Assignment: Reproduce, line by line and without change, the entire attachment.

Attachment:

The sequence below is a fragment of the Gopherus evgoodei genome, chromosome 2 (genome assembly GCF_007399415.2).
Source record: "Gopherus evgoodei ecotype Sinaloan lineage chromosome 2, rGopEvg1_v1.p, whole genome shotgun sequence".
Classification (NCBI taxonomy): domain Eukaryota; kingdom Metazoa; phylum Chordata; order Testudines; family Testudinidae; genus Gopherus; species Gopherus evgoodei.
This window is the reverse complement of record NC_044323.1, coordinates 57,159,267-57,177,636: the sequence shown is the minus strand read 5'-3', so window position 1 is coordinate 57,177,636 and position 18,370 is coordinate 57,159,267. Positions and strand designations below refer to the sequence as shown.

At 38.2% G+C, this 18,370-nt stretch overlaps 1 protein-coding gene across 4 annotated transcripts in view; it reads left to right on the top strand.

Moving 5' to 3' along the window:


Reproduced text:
The sequence below is a fragment of the Gopherus evgoodei genome, chromosome 2 (genome assembly GCF_007399415.2).
Source record: "Gopherus evgoodei ecotype Sinaloan lineage chromosome 2, rGopEvg1_v1.p, whole genome shotgun sequence".
Classification (NCBI taxonomy): domain Eukaryota; kingdom Metazoa; phylum Chordata; order Testudines; family Testudinidae; genus Gopherus; species Gopherus evgoodei.
This window is the reverse complement of record NC_044323.1, coordinates 57,159,267-57,177,636: the sequence shown is the minus strand read 5'-3', so window position 1 is coordinate 57,177,636 and position 18,370 is coordinate 57,159,267. Positions and strand designations below refer to the sequence as shown.

At 38.2% G+C, this 18,370-nt stretch overlaps 1 protein-coding gene across 4 annotated transcripts in view; it reads left to right on the top strand.

Moving 5' to 3' along the window: